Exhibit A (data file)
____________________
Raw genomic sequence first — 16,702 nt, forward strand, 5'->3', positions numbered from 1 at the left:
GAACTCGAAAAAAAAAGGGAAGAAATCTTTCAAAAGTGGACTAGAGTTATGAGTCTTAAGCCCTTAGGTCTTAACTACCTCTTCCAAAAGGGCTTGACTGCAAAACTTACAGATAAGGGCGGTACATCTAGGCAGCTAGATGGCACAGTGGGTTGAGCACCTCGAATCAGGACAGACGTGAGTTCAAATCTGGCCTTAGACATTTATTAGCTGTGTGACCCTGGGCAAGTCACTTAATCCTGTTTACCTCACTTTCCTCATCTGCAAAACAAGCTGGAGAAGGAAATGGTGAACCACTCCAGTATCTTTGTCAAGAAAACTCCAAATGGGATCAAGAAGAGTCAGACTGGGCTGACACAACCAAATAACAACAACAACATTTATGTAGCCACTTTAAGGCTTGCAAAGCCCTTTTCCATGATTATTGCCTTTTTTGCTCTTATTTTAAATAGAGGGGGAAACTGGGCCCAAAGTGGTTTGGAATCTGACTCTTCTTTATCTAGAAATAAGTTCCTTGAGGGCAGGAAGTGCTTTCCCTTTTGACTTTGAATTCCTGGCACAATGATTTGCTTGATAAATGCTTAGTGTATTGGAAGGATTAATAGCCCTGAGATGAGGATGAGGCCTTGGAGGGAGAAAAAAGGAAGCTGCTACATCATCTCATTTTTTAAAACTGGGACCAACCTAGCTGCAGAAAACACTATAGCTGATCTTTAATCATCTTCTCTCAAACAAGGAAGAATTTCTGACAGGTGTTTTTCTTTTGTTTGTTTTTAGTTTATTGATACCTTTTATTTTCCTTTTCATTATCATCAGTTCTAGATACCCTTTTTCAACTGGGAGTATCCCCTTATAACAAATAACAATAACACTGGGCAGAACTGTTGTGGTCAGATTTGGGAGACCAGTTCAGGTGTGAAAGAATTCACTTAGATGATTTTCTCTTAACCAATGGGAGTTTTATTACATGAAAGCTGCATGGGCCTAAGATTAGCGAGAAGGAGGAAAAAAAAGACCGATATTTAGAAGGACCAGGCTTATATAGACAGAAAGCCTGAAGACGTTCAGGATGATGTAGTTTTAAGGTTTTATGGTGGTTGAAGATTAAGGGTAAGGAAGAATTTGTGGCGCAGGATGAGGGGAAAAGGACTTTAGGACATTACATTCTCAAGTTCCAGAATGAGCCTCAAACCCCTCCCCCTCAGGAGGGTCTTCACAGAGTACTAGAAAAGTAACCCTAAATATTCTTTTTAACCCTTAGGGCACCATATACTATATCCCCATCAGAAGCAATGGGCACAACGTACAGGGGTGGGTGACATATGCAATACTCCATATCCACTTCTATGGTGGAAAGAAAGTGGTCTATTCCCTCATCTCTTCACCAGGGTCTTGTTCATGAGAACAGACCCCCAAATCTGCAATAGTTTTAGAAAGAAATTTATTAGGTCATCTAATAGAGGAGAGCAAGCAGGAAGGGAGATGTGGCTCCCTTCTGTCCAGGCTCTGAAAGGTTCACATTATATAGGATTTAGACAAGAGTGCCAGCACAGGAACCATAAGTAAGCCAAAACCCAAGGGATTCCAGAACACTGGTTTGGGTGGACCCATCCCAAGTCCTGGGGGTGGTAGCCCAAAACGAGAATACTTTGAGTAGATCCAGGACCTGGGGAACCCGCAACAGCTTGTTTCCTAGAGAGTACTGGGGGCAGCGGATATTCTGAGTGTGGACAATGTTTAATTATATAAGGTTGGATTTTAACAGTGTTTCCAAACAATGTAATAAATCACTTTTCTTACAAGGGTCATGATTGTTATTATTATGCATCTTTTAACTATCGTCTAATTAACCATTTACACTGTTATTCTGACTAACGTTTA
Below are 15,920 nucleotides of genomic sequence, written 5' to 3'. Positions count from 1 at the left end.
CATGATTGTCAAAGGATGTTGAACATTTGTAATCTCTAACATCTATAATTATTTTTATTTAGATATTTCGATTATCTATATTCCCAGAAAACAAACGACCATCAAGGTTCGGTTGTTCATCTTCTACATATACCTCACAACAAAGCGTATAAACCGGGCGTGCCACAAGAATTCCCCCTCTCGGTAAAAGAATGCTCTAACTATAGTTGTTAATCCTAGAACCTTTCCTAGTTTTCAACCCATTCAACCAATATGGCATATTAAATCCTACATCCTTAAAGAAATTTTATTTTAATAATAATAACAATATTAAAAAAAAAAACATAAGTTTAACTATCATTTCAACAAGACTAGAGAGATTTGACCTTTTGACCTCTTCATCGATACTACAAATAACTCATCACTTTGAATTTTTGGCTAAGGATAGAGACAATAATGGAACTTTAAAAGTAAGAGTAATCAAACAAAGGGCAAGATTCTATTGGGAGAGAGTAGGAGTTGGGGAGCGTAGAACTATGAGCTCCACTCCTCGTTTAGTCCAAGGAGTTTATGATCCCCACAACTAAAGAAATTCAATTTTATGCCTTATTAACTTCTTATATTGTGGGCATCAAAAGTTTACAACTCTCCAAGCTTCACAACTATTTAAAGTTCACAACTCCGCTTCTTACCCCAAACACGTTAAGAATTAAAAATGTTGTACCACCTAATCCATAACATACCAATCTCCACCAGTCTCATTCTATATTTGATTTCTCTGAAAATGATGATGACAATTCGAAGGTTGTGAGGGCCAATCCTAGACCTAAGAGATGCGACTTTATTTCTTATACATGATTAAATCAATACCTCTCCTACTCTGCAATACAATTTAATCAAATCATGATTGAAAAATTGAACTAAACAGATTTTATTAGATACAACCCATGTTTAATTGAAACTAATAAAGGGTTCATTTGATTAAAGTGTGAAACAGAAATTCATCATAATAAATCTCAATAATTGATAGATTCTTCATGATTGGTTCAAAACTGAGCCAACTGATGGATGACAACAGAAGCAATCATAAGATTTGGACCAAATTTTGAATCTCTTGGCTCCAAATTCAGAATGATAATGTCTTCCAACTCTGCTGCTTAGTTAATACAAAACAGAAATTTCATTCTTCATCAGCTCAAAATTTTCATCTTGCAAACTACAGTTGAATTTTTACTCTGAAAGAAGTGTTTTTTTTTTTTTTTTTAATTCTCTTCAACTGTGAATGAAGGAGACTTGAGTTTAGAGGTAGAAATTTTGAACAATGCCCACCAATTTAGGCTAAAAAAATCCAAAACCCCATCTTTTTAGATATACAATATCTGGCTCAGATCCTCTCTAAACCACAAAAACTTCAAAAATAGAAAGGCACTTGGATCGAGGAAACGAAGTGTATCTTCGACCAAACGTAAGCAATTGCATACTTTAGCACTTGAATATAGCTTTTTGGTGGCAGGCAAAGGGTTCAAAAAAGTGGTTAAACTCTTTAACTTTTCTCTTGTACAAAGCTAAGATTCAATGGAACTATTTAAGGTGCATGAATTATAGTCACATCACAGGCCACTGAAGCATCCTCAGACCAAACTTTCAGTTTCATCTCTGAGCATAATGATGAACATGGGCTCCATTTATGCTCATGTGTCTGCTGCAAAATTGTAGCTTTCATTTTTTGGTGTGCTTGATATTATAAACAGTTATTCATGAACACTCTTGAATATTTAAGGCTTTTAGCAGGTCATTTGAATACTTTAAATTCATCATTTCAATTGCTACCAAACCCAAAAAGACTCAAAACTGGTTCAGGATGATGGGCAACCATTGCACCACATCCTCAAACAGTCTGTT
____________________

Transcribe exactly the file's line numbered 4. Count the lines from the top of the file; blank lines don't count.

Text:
CATGATTGTCAAAGGATGTTGAACATTTGTAATCTCTAACATCTATAATTATTTTTATTTAGATATTTCGATTATCTATATTCCCAGAAAACAAACGACCATCAAGGTTCGGTTGTTCATCTTCTACATATACCTCACAACAAAGCGTATAAACCGGGCGTGCCACAAGAATTCCCCCTCTCGGTAAAAGAATGCTCTAACTATAGTTGTTAATCCTAGAACCTTTCCTAGTTTTCAACCCATTCAACCAATATGGCATATTAAATCCTACATCCTTAAAGAAATTTTATTTTAATAATAATAACAATATTAAAAAAAAAAACATAAGTTTAACTATCATTTCAACAAGACTAGAGAGATTTGACCTTTTGACCTCTTCATCGATACTACAAATAACTCATCACTTTGAATTTTTGGCTAAGGATAGAGACAATAATGGAACTTTAAAAGTAAGAGTAATCAAACAAAGGGCAAGATTCTATTGGGAGAGAGTAGGAGTTGGGGAGCGTAGAACTATGAGCTCCACTCCTCGTTTAGTCCAAGGAGTTTATGATCCCCACAACTAAAGAAATTCAATTTTATGCCTTATTAACTTCTTATATTGTGGGCATCAAAAGTTTACAACTCTCCAAGCTTCACAACTATTTAAAGTTCACAACTCCGCTTCTTACCCCAAACACGTTAAGAATTAAAAATGTTGTACCACCTAATCCATAACATACCAATCTCCACCAGTCTCATTCTATATTTGATTTCTCTGAAAATGATGATGACAATTCGAAGGTTGTGAGGGCCAATCCTAGACCTAAGAGATGCGACTTTATTTCTTATACATGATTAAATCAATACCTCTCCTACTCTGCAATACAATTTAATCAAATCATGATTGAAAAATTGAACTAAACAGATTTTATTAGATACAACCCATGTTTAATTGAAACTAATAAAGGGTTCATTTGATTAAAGTGTGAAACAGAAATTCATCATAATAAATCTCAATAATTGATAGATTCTTCATGATTGGTTCAAAACTGAGCCAACTGATGGATGACAACAGAAGCAATCATAAGATTTGGACCAAATTTTGAATCTCTTGGCTCCAAATTCAGAATGATAATGTCTTCCAACTCTGCTGCTTAGTTAATACAAAACAGAAATTTCATTCTTCATCAGCTCAAAATTTTCATCTTGCAAACTACAGTTGAATTTTTACTCTGAAAGAAGTGTTTTTTTTTTTTTTTTTAATTCTCTTCAACTGTGAATGAAGGAGACTTGAGTTTAGAGGTAGAAATTTTGAACAATGCCCACCAATTTAGGCTAAAAAAATCCAAAACCCCATCTTTTTAGATATACAATATCTGGCTCAGATCCTCTCTAAACCACAAAAACTTCAAAAATAGAAAGGCACTTGGATCGAGGAAACGAAGTGTATCTTCGACCAAACGTAAGCAATTGCATACTTTAGCACTTGAATATAGCTTTTTGGTGGCAGGCAAAGGGTTCAAAAAAGTGGTTAAACTCTTTAACTTTTCTCTTGTACAAAGCTAAGATTCAATGGAACTATTTAAGGTGCATGAATTATAGTCACATCACAGGCCACTGAAGCATCCTCAGACCAAACTTTCAGTTTCATCTCTGAGCATAATGATGAACATGGGCTCCATTTATGCTCATGTGTCTGCTGCAAAATTGTAGCTTTCATTTTTTGGTGTGCTTGATATTATAAACAGTTATTCATGAACACTCTTGAATATTTAAGGCTTTTAGCAGGTCATTTGAATACTTTAAATTCATCATTTCAATTGCTACCAAACCCAAAAAGACTCAAAACTGGTTCAGGATGATGGGCAACCATTGCACCACATCCTCAAACAGTCTGTT